The 2024 Republican presidential primary is underway -- and it is happening almost exclusively on Fox News. Ten GOP politicians who might seek the Oval Office made a combined 44 appearances on Fox’s weekday programming in January, according to a Media Matters review.
Fox still presents Republican politicians with the largest available audience of GOP primary voters, even as its ratings sagged after President Joe Biden defeated Donald Trump’s reelection bid. That’s why would-be Republican presidential primary candidates are not flocking to its rivals, Newsmax TV or One America News. Instead, they are taking advantage of Fox’s platform, using softball questions from the network's right-wing hosts to talk up their accomplishments or demagogue about their grievances. This allows the potential candidates to build their personal brands -- and their connection to Fox's audience.
Fox’s position as the prime venue for Republican presidential candidates will ensure that its hosts retain at least some of the unprecedented influence on GOP politics that they had during Trump’s administration. The next Republican presidential nominee will need to “speak Fox.” Republicans who want to be taken seriously will compete to win airtime on the network -- and will likely do so by focusing their attention on its hosts’ outrages and obsessions. That's particularly concerning as the network's on-air talent try to attract viewers by airing fever swamp fantasies.
The competition for Fox's attention is already playing out. Sen. Tom Cotton (AR) made the most weekday Fox appearances of the group last month with 12, followed by Sen. Josh Hawley (MO) with eight and Sen. Marco Rubio (FL) with five. Sen. Rick Scott (FL) appeared four times, former South Carolina Gov. Nikki Haley, Florida Gov. Ron DeSantis, and Sen. Ted Cruz (TX) each gave three interviews, while Texas Gov. Greg Abbott, South Dakota Gov. Kristi Noem, and former Secretary of State Mike Pompeo sat for two apiece.
Different potential candidates have used Fox to burnish their reputations in different ways. Governors like Abbott, DeSantis, and Noem receive friendly venues to discuss the purported success of their states’ COVID-19 response efforts. Senators like Cotton, Rubio, Scott, and Cruz go on to criticize the Biden administration’s early moves.
Fourth Fox News appearance in two days. pic.twitter.com/Jf4KE90Nno
— Matthew Gertz (@MattGertz) January 22, 2021
And Hawley shows up on Fox largely to talk about himself -- the majority of his appearances featured him whining about purported attempts to “cancel” him after his effort to use baseless claims of voter fraud to overturn presidential election results led to the Capitol riot on January 6.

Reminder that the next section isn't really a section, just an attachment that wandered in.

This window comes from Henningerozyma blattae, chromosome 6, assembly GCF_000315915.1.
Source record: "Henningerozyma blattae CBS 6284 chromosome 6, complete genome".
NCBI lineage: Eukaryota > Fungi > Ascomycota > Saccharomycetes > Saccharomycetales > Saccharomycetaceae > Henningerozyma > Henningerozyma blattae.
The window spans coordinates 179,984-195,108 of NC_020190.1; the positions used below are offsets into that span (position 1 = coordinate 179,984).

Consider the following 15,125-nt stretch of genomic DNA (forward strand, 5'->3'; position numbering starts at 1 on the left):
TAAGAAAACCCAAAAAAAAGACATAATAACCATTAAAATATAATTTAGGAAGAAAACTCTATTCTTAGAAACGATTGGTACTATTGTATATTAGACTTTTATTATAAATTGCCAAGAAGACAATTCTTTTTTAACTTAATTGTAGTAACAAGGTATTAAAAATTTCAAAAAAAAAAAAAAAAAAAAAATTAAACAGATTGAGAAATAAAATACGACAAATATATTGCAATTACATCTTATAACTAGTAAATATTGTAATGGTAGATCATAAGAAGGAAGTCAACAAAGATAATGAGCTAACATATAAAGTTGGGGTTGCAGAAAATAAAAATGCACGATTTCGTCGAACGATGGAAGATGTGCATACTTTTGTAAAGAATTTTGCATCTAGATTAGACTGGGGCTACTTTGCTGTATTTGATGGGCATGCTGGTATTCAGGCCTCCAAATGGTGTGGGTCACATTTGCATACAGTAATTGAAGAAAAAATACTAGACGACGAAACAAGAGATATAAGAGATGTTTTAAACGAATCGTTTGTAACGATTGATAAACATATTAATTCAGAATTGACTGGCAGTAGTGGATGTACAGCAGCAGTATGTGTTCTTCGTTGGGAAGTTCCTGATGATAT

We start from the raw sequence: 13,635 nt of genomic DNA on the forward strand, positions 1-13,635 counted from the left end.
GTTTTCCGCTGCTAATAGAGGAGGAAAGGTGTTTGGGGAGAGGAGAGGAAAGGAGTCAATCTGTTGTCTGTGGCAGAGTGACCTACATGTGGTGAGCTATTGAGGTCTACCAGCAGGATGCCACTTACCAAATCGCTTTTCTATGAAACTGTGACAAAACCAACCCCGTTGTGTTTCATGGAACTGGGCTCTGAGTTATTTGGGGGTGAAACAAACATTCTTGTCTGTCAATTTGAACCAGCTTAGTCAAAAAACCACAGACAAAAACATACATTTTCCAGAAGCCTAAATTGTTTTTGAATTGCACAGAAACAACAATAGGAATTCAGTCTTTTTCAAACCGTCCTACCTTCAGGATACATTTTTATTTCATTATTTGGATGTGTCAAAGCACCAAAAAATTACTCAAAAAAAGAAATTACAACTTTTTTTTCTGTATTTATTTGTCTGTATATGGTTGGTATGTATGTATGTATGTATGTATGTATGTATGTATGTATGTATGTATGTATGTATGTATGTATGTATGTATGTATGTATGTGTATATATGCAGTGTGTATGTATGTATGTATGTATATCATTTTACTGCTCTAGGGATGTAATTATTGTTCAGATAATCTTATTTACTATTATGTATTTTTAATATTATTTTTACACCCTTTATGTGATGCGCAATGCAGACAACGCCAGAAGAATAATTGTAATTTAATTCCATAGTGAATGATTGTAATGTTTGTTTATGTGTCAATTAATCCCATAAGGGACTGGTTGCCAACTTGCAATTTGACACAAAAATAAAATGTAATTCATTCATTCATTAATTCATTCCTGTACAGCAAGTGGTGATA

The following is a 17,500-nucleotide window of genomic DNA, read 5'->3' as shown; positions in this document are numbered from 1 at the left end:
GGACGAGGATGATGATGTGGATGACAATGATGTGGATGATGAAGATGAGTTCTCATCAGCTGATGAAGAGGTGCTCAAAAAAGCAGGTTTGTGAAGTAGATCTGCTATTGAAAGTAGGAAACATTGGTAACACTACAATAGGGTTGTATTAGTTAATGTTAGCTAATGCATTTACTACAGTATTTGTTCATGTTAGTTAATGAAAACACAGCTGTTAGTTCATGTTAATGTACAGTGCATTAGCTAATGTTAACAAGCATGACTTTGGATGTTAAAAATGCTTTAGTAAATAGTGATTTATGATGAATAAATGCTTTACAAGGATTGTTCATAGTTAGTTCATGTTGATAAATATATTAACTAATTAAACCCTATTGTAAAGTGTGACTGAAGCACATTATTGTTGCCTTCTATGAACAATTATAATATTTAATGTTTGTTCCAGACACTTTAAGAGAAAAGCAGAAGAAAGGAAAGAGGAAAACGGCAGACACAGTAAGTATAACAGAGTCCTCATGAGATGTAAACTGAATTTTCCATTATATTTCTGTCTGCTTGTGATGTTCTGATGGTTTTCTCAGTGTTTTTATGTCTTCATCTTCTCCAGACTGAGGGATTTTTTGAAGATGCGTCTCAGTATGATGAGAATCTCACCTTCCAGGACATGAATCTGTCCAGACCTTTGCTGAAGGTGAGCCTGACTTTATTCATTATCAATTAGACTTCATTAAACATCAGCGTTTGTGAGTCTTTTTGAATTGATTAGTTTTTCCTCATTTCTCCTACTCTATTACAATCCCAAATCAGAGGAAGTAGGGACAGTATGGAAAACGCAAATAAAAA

Fox News covered Josh Hawley's New York Post op-ed about being “canceled” on Fox & Friends First, Fox & Friends, America's Newsroom, The Faulkner Focus, Outnumbered, America Reports, The Five, and Hannity, which featured an interview with Hawley himself.
— Matthew Gertz (@MattGertz) January 26, 2021
Those potential candidates have avoided the tougher questions that might come from appearing on an outlet that doesn’t function as the communications arm of the GOP. None of them appeared on CNN or MSNBC last month. By contrast, Maryland Gov. Larry Hogan, who has been discussed as a more moderate candidate and who did not appear on Fox weekday programming, gave an interview to MSNBC’s Andrea Mitchell on January 8. Similarly, Hogan and Ohio Gov. Mike DeWine, another Trump critic, were the only potential candidates we reviewed who appeared on a non-Fox Sunday morning political talk show last month (Rubio appeared on Fox News Sunday).
Even within the Fox bubble, the presidential hopefuls are gravitating to the “opinion side” programs, where they can field questions from fellow conservatives. The group made the most appearances on Fox & Friends and Fox News Primetime (seven apiece), followed by the network’s prime-time block of Tucker Carlson Tonight (six), Hannity (six), and The Ingraham Angle (five).
The Fox primary played a key role in shaping the Republican race in 2012 and especially 2016. Trump’s ascendance was powered by an eye-popping 49 hours of interviews on the network, more than double that of any other candidate.
With the right-wing media bubble only strengthened by the four years of the Trump administration, Fox’s influence over the GOP primary process will likely continue to increase in the years to come.
We reviewed the Media Matters database of weekday cable news segments for January appearances by various Republicans who have been discussed in media reports as potential 2024 presidential candidates: Donald Trump, Donald Trump Jr., Greg Abbott, Josh Hawley, Kristi Noem, Larry Hogan, Marco Rubio, Mike DeWine, Mike Lee, Mike Pompeo, Rick Scott, Ron DeSantis, Ted Cruz, Tim Scott, and Tom Cotton. (Several of these individuals did not appear on CNN, Fox, or MSNBC during the month of January.)